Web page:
I see H&W taking bit of a gamble and risk before doing there home work first with the centre propeller design. As would turnout there doesn't seem much different between the three or four centre bladed propeller.
 
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There is no way that Harland & Wolff as builders changed the center propeller type without the consent of the customer.
What does Bruce Ismay of WSL know about ship building? That belong to H&W. WSL is a service company shipping passengers and cargo A-B, you have to believe and trust H&W to do so. WSL is a commercial company they just want a reliable ship to run as profitable. If you want to experiment with new technology that belongs to Navy who got pots of Government money to throw at the new project.
I see H&W taking bit of a gamble and risk before doing there home work first with the centre propeller design. As would turnout there doesn't seem much different between the three or four centre bladed propeller.
"As would turnout there doesn't seem much different between the three or four centre bladed propeller."
Not sure it's relevant to the discussion but just a point of curiosity. Would you happen to know if one was more common during the time of Titanic? As in did most ships have 3 or 4 bladed props during those days? The pictures I have looked at seem to be 3 bladed but that doesn't prove much. The picture below shows some prop work. The reason I posted that pic is because besides being a cool pic (IMO) somebody had a really good camera for 1889. And it seems prop work was a common thing. Cheers.
T5-tu9DRPgaKdlH6oBUixq9EyvZkSXJIZ9oCv8muzXU.jpg
 
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Would you happen to know if one was more common during the time of Titanic? As in did most ships have 3 or 4 bladed props during those days?

In terms of ships Harland & Wolff built with combination machinery prior to 1914, Olympic was the odd one out in having a four-bladed centre propeller in 1911. This is covered in my article:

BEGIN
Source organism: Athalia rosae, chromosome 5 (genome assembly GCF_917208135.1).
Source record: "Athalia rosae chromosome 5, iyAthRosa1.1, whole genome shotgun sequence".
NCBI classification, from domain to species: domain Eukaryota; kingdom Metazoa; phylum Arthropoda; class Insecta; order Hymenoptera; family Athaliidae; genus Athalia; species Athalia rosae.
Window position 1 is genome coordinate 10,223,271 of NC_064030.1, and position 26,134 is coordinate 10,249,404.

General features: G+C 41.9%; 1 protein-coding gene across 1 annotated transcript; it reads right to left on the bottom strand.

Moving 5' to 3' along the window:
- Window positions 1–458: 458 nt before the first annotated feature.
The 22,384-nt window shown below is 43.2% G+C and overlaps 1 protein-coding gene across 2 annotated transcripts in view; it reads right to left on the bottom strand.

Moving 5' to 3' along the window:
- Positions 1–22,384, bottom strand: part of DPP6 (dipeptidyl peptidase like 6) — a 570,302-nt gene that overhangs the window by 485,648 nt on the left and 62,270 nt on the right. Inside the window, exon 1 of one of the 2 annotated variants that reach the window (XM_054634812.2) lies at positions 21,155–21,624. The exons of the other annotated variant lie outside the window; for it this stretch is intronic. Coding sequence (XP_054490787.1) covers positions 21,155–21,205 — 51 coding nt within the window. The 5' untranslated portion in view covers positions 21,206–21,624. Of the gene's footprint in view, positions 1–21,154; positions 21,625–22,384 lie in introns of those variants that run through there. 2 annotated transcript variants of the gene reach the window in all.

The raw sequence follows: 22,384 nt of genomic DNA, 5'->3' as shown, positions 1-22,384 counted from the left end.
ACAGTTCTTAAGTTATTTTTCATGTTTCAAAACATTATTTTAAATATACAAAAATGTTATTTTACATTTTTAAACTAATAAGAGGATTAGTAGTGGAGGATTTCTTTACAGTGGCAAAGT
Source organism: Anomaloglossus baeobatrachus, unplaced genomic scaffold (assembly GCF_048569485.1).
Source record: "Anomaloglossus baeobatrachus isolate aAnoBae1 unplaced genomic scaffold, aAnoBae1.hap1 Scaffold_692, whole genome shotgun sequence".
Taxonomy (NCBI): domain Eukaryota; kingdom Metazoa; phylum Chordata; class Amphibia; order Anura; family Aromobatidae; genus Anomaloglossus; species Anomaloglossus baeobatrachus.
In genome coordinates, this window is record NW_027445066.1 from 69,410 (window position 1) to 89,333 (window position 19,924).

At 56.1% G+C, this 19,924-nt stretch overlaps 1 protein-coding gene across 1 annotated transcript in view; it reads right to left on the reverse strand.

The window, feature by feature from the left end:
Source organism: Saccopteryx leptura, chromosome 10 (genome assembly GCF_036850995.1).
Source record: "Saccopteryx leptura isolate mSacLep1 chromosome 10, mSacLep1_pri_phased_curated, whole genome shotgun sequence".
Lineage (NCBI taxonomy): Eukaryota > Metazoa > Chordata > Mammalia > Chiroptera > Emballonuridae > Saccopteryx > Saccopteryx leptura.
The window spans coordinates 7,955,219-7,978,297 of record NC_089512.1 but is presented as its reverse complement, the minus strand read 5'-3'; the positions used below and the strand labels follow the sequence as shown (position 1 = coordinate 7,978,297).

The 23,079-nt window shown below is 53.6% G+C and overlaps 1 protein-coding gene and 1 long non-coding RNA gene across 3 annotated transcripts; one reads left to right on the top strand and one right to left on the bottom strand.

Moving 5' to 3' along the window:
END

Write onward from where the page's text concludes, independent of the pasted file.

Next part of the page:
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Mike Spooner

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It would appear there is a new trend towards a four bladed propeller over the standard three bladed propeller in progress for passenger liners. Like any new in technology there is always a certainty amount unknow where the odd modifications are required for fine tuning. So H&W have covered them self by having both three and four propellers.
 
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In terms of ships Harland & Wolff built with combination machinery prior to 1914, Olympic was the odd one out in having a four-bladed centre propeller in 1911. This is covered in my article:

I just re-read the article. Thanks. Answered my question. It's very informative. Reading thru it another question kept popping up in my mind. Which is does anybody know the lead time for ordering a prop for these ships? The order for Olympic and Titanic went in at the same time. We know there were changes made to Titanic being completed later. And Olympic was on the water while Titanic was still being built. What I'm getting at is was there enough time to change the prop order for Titanic? Or would her 3 bladed prop need to be ordered at the time of the original order? Or could the industry make them rather quick? His spreadsheet lists the four bladed prop for both Olympic and Titanic. As does the 3 bladed prop specs. The specs are for both ships not one for Olympic and one for Titanic. I'm curious if after running Olympic after almost a year with the 4 blade the decision was made later to go back to the 3 blade which H&W seemed to prefer. Sorry there's so many question in this but its got me curious more than before. Cheers.
 
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What I'm getting at is was there enough time to change the prop order for Titanic?

Who said the order was changed?

There's certainly been a lot of confusion on this thread with various people claiming the order was 'changed'. There is no evidence this was the case.

We know from H&W's records that Olympic was fitted with a 4-bladed centre propeller in 1911 and Titanic was fitted with a 3-bladed centre propeller in 1912.

We also know from the notebook in Stephen Pigott's papers that a 4-bladed centre propeller and a 3-bladed centre propeller were part of the working design c. summer 1910. The only change between those designs and the final specification was that the pitch of these propellers was standardised.
 
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Mike Spooner